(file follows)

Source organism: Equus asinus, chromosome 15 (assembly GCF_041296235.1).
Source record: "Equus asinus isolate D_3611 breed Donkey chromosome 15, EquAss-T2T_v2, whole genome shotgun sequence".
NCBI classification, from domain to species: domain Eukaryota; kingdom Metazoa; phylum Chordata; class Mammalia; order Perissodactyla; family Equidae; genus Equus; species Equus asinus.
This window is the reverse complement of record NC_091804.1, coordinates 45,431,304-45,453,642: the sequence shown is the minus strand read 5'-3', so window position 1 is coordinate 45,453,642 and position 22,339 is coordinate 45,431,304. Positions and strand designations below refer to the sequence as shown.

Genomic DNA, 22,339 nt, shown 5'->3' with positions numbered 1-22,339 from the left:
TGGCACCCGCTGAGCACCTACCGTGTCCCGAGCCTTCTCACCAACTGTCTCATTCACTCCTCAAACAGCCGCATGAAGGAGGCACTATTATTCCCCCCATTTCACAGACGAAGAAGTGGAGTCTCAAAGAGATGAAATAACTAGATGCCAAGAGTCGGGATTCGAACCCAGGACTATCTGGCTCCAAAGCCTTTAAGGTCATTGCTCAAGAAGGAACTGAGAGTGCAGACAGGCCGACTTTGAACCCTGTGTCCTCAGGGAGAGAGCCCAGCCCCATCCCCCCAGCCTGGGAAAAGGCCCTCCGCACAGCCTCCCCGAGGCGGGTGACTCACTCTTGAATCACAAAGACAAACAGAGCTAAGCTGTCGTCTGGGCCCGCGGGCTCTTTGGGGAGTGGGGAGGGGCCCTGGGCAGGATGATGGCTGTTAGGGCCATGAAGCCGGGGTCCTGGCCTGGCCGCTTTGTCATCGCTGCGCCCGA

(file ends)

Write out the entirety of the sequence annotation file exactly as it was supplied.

Source organism: Equus asinus, chromosome 15 (assembly GCF_041296235.1).
Source record: "Equus asinus isolate D_3611 breed Donkey chromosome 15, EquAss-T2T_v2, whole genome shotgun sequence".
NCBI classification, from domain to species: domain Eukaryota; kingdom Metazoa; phylum Chordata; class Mammalia; order Perissodactyla; family Equidae; genus Equus; species Equus asinus.
This window is the reverse complement of record NC_091804.1, coordinates 45,431,304-45,453,642: the sequence shown is the minus strand read 5'-3', so window position 1 is coordinate 45,453,642 and position 22,339 is coordinate 45,431,304. Positions and strand designations below refer to the sequence as shown.

Genomic DNA, 22,339 nt, shown 5'->3' with positions numbered 1-22,339 from the left:
TGGCACCCGCTGAGCACCTACCGTGTCCCGAGCCTTCTCACCAACTGTCTCATTCACTCCTCAAACAGCCGCATGAAGGAGGCACTATTATTCCCCCCATTTCACAGACGAAGAAGTGGAGTCTCAAAGAGATGAAATAACTAGATGCCAAGAGTCGGGATTCGAACCCAGGACTATCTGGCTCCAAAGCCTTTAAGGTCATTGCTCAAGAAGGAACTGAGAGTGCAGACAGGCCGACTTTGAACCCTGTGTCCTCAGGGAGAGAGCCCAGCCCCATCCCCCCAGCCTGGGAAAAGGCCCTCCGCACAGCCTCCCCGAGGCGGGTGACTCACTCTTGAATCACAAAGACAAACAGAGCTAAGCTGTCGTCTGGGCCCGCGGGCTCTTTGGGGAGTGGGGAGGGGCCCTGGGCAGGATGATGGCTGTTAGGGCCATGAAGCCGGGGTCCTGGCCTGGCCGCTTTGTCATCGCTGCGCCCGA